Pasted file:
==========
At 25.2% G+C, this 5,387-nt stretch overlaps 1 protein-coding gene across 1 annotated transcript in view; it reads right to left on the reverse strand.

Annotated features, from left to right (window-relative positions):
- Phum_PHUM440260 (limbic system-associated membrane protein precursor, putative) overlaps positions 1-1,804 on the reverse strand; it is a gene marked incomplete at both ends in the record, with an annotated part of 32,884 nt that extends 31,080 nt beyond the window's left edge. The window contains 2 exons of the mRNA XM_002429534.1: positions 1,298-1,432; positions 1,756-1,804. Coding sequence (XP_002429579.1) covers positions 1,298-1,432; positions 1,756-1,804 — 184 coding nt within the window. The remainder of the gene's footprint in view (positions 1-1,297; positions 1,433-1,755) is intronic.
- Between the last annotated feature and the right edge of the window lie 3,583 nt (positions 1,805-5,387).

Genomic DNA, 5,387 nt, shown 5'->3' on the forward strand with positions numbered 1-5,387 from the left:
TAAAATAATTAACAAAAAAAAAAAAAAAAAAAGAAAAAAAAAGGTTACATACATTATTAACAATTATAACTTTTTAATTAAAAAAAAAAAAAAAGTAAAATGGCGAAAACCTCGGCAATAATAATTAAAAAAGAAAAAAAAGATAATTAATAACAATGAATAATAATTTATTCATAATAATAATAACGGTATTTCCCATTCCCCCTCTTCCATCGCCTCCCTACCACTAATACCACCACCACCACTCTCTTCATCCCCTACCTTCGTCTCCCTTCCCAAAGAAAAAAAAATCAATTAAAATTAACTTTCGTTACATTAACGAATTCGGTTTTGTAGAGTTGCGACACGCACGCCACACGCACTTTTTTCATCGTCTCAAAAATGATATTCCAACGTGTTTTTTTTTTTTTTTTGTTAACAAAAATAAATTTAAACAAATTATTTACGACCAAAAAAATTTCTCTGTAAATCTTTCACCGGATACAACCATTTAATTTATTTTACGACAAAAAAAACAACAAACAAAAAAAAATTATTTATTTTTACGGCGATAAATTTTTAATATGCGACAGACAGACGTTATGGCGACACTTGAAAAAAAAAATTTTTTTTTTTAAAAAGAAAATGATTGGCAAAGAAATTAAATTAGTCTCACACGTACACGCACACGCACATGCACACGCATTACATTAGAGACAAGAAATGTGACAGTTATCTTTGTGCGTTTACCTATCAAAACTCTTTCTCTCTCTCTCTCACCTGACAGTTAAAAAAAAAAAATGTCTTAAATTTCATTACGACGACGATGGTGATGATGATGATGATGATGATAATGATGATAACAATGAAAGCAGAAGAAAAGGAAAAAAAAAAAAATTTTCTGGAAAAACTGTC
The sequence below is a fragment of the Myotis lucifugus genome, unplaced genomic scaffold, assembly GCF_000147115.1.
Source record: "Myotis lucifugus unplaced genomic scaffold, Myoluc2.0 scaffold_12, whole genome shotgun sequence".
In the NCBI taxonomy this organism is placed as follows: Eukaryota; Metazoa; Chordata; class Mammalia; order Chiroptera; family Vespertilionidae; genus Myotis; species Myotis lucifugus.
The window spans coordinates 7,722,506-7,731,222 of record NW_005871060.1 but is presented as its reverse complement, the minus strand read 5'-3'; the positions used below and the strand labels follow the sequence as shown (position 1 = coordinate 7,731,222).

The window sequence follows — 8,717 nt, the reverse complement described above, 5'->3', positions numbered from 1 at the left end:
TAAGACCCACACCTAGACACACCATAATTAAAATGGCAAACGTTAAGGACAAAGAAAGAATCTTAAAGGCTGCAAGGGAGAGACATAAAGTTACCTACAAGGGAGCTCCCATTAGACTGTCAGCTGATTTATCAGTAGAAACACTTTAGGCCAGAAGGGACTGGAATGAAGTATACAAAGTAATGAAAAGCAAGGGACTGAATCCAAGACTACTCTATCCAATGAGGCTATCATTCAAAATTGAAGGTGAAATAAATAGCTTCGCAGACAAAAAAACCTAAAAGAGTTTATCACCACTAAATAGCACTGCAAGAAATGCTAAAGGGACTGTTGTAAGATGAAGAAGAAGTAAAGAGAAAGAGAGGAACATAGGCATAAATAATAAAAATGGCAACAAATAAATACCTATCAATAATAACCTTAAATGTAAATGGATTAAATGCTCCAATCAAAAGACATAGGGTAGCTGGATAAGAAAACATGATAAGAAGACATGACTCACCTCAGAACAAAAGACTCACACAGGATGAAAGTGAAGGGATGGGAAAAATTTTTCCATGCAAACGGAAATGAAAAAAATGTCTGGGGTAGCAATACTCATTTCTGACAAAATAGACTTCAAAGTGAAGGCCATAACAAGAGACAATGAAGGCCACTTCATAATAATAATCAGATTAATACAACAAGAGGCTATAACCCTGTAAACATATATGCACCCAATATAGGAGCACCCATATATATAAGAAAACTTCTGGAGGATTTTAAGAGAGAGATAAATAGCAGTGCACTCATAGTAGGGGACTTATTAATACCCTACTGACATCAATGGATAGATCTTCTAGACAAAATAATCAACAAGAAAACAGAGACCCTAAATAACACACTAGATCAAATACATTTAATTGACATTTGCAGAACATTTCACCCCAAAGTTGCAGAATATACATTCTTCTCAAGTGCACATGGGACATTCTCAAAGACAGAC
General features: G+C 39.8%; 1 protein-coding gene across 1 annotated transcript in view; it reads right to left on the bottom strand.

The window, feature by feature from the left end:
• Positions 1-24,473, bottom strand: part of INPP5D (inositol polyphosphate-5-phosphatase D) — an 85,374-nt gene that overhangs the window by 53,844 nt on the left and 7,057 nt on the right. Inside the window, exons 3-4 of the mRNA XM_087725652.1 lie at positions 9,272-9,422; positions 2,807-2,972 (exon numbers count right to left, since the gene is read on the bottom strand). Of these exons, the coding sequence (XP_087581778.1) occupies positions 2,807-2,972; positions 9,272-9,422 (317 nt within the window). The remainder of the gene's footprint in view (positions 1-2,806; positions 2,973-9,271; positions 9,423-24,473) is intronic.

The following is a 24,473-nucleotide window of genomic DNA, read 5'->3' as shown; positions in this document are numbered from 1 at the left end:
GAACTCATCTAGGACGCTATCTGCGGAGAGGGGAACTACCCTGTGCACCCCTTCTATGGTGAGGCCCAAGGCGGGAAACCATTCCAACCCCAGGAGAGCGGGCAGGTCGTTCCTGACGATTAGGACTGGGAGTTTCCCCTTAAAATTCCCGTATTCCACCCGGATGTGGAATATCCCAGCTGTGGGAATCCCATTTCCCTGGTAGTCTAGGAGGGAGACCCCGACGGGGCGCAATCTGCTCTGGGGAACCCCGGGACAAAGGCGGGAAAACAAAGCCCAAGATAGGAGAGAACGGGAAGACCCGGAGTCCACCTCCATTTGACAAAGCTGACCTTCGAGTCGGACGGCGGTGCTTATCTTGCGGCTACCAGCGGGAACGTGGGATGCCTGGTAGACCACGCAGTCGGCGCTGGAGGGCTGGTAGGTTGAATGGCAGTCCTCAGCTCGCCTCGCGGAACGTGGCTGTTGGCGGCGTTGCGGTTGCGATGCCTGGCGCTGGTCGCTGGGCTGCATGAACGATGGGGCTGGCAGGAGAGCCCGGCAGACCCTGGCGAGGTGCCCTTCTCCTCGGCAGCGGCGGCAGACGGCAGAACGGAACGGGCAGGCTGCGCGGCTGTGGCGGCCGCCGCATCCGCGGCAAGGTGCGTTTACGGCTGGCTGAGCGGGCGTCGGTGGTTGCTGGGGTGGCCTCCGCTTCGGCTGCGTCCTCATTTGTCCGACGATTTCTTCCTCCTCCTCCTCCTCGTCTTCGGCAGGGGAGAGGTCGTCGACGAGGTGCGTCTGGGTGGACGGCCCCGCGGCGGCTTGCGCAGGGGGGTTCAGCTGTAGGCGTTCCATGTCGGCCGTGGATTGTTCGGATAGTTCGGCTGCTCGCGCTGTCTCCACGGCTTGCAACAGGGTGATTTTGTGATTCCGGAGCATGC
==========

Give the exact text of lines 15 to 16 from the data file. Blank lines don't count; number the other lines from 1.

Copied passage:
• Positions 1-24,473, bottom strand: part of INPP5D (inositol polyphosphate-5-phosphatase D) — an 85,374-nt gene that overhangs the window by 53,844 nt on the left and 7,057 nt on the right. Inside the window, exons 3-4 of the mRNA XM_087725652.1 lie at positions 9,272-9,422; positions 2,807-2,972 (exon numbers count right to left, since the gene is read on the bottom strand). Of these exons, the coding sequence (XP_087581778.1) occupies positions 2,807-2,972; positions 9,272-9,422 (317 nt within the window). The remainder of the gene's footprint in view (positions 1-2,806; positions 2,973-9,271; positions 9,423-24,473) is intronic.

The following is a 24,473-nucleotide window of genomic DNA, read 5'->3' as shown; positions in this document are numbered from 1 at the left end: